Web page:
I don’t mean to bombard you with blogs – just that I have more pictures and if I don’t get it sent while we are at a place with wifi, they just accumulate and the next blog takes forever! Also, I want to say thank you to everyone who comments and leaves messages – I do see them but can’t load the blog to reply until the next time we get to wifi. But I appreciate the support; it’s nice to know that friends are enjoying following along. I get a bit bamboozled by technology – I don’t know how to get back to things – so please know that I am seeing and appreciating your input!
We knew there was a big front coming and decided to head a little south to Hatchet Bay, a completely enclosed harbor, and ride it out there. You have to go through a narrow cut where the tide is extremely strong. You’re supposed to go through at a slack tide but I think we miscalculated a little – our boat speed was 6.4 knots but the current was ripping us through at 10.5!! As we came through the other side we were delivered into a beautiful sound with a sand bank, people paddling and incredibly clear water – you can see the bottom clearly at 20 ft.
The coastline is rocky and sheer – you can sail along very close to shore and the rock formations are amazing. There was one house that we both decided we wanted – a great all round porch and a stairway down to the water with a ladder to get in and out. I’m sure there are many lobsters down along that ledge, just waiting to be our dinner! We almost went past the entrance to Hatchet Harbour – you will see how narrow it is from the sunset pics that follow.
We were hoping to tie up to a mooring ball to ride out the storm. No such luck – they were in terrible shape, with no maintenance having been done for two years. The guy in charge of them said he wouldn’t use one without having an anchor out as well! We made the decision to stay overnight at anchor and then head back to a marina in Spanish Wells to ride out the storm. The trip down to Hatchet Bay, although technically a waste of time, was an absolute gift because the next morning we had the most spectacular sunrise – not a breath of air and absolutely breathtaking. And the “behind” pictures are just as special.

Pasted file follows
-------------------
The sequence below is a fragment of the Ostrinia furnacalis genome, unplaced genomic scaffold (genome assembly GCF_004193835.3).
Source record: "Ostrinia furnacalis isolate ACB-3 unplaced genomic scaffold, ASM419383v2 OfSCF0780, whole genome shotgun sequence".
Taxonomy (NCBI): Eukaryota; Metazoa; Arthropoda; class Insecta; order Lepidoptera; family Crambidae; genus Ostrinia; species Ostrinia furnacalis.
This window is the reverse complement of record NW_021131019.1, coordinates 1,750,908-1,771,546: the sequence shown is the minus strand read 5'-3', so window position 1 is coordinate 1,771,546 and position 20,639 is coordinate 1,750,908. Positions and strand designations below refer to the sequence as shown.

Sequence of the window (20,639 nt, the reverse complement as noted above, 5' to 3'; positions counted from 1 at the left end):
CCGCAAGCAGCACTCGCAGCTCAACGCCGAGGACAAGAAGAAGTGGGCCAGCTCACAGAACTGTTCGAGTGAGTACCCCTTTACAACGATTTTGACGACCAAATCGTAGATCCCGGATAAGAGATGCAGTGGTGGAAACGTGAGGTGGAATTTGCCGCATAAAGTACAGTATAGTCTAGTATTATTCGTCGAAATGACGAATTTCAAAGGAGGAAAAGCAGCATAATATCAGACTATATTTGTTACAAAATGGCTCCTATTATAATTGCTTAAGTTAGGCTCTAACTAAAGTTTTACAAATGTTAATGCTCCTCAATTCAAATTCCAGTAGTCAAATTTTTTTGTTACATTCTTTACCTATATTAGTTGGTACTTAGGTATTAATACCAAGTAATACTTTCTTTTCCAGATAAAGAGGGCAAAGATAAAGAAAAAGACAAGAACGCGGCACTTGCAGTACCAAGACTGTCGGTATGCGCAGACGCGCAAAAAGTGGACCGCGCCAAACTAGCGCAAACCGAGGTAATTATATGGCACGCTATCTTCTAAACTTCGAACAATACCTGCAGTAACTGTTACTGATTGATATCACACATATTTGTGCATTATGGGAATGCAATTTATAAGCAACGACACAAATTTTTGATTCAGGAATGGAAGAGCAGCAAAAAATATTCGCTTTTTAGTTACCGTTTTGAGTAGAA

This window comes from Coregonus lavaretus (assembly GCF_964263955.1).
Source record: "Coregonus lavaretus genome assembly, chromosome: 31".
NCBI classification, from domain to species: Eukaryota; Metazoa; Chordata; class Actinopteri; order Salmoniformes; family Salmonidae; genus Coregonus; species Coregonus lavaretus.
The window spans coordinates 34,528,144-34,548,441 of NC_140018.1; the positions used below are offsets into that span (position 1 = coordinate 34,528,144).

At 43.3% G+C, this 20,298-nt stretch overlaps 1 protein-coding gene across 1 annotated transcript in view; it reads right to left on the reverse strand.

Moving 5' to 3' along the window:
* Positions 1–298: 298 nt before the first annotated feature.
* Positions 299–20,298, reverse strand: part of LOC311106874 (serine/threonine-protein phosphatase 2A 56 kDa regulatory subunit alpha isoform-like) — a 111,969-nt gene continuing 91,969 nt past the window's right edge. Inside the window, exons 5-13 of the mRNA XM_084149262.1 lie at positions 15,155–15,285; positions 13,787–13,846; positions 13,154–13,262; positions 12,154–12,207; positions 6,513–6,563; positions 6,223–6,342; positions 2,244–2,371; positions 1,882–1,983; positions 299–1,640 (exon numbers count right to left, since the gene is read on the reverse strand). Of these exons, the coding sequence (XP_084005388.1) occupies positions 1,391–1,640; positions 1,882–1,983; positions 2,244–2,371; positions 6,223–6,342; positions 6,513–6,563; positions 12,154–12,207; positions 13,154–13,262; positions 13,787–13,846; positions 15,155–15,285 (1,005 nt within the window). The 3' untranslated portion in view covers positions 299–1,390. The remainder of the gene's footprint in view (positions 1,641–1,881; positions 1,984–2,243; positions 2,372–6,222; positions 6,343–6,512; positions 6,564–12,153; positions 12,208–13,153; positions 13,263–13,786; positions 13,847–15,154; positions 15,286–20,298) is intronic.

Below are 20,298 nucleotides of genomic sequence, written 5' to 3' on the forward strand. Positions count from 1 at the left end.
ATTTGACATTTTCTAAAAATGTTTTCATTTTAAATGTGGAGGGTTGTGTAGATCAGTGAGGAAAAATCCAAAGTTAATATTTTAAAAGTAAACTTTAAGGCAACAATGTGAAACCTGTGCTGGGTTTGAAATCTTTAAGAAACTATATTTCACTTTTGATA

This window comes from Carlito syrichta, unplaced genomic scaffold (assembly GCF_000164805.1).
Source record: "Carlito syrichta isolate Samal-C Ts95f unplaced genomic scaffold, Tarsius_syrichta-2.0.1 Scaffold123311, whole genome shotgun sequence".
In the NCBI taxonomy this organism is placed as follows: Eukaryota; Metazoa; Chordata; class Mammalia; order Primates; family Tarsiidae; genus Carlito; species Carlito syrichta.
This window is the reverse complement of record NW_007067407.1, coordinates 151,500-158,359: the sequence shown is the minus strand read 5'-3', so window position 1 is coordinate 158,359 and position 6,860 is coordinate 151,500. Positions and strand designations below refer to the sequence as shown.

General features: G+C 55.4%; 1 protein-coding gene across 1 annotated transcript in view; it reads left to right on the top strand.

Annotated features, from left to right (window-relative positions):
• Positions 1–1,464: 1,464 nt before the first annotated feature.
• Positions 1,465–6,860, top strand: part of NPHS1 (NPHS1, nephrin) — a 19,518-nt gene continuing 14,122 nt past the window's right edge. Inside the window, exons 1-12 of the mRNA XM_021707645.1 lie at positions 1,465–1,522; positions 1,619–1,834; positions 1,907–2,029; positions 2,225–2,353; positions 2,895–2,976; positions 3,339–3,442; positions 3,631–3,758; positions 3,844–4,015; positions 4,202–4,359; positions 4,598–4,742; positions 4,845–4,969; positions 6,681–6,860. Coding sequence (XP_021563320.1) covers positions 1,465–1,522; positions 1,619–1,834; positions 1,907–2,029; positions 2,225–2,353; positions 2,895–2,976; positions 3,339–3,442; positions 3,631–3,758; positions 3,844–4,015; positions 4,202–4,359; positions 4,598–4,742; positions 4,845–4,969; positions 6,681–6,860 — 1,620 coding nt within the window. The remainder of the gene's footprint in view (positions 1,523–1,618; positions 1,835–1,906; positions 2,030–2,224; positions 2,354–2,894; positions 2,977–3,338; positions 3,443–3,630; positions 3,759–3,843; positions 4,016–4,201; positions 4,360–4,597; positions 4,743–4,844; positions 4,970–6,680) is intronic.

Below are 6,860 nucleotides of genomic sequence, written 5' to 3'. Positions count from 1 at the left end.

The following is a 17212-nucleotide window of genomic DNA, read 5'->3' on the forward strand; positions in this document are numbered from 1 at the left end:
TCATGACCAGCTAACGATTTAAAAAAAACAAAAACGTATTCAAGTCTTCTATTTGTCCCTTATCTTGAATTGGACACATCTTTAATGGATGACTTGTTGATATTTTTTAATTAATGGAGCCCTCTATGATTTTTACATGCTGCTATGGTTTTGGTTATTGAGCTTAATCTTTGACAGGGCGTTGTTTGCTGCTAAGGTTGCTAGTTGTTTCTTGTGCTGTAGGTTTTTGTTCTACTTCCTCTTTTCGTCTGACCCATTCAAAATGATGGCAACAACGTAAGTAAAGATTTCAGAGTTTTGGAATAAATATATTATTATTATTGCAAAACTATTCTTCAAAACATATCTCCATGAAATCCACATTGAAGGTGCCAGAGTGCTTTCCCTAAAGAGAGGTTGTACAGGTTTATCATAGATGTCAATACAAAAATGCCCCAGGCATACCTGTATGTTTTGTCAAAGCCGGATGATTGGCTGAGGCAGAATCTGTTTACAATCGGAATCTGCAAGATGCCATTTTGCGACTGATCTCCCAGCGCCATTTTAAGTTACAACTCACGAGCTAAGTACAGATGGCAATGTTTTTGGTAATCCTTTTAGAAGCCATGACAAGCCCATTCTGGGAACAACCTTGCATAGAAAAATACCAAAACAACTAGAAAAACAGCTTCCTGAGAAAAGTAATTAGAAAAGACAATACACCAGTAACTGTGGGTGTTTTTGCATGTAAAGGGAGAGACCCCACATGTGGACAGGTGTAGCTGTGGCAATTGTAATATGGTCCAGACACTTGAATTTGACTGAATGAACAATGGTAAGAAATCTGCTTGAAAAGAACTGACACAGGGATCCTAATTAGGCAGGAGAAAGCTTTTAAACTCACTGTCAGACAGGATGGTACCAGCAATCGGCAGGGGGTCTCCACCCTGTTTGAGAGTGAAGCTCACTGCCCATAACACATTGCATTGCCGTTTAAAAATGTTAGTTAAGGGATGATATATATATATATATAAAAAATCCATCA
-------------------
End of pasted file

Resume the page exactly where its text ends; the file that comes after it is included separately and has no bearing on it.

I couldn’t help imagining the gulls singing along to Y-M-C-A !!!!!
The day was perfect. As we motored back to the cut it was so still that there was no horizon – two fisherman seemed suspended in air. As always, I was drawn to the patterns in the water, and as always, there were interesting craft that passed us by.
Spanish Wells is a great little town. We tied up in the marina and while the weather was still good, rented a golf cart and explored. An interesting fact was told to us – unlike many islands where the young people move away, there are enough jobs and activity here to keep them, and you can sense this as you drive around and see neat homes and neighborhoods. Down on the waterfront the buildings are fun ….
and water transport is used very creatively! The cargo on the shrimp boat appeared to be scrap metal. But they don’t take all the scrap metal away, much of it remains, rusting, all over the island.
We stopped at a beach bar, and saw some beautiful beaches, and even an osprey who was wintering here (not sure that the wiring on that pole would pass code in the US!!)
The marina filled up with like-minded cautious cruisers as the storm approached. We were grateful to be tied up securely to a dock – the winds, as forecast, gusted to 50 knots and it was sustained at about 35 knots for a long while. It poured with rain; we had thunder and lightening – everything on the boat got a good wash!
It is still blowing some, but we will leave today and go back to anchor at Royal Island and then back down Eleuthera, heading to the Exumas by the end of the week we hope.